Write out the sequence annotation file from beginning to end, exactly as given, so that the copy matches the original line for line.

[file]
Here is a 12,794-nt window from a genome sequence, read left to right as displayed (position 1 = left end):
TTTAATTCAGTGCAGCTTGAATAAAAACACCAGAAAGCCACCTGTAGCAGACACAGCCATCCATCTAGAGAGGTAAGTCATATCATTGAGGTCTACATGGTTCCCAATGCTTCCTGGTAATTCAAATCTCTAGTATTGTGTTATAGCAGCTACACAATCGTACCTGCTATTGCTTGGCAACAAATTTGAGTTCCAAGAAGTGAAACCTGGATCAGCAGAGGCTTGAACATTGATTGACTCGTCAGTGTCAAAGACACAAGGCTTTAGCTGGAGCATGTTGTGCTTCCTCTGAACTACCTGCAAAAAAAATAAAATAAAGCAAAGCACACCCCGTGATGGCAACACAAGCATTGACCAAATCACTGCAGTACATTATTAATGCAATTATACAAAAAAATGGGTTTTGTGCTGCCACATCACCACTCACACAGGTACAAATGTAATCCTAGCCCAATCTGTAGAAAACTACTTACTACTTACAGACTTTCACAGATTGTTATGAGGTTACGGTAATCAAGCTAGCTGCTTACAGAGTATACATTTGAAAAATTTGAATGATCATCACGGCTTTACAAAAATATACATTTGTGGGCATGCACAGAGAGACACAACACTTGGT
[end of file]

Here is a 12,794-nt window from a genome sequence, read left to right as displayed (position 1 = left end):
TTTAATTCAGTGCAGCTTGAATAAAAACACCAGAAAGCCACCTGTAGCAGACACAGCCATCCATCTAGAGAGGTAAGTCATATCATTGAGGTCTACATGGTTCCCAATGCTTCCTGGTAATTCAAATCTCTAGTATTGTGTTATAGCAGCTACACAATCGTACCTGCTATTGCTTGGCAACAAATTTGAGTTCCAAGAAGTGAAACCTGGATCAGCAGAGGCTTGAACATTGATTGACTCGTCAGTGTCAAAGACACAAGGCTTTAGCTGGAGCATGTTGTGCTTCCTCTGAACTACCTGCAAAAAAAATAAAATAAAGCAAAGCACACCCCGTGATGGCAACACAAGCATTGACCAAATCACTGCAGTACATTATTAATGCAATTATACAAAAAAATGGGTTTTGTGCTGCCACATCACCACTCACACAGGTACAAATGTAATCCTAGCCCAATCTGTAGAAAACTACTTACTACTTACAGACTTTCACAGATTGTTATGAGGTTACGGTAATCAAGCTAGCTGCTTACAGAGTATACATTTGAAAAATTTGAATGATCATCACGGCTTTACAAAAATATACATTTGTGGGCATGCACAGAGAGACACAACACTTGGT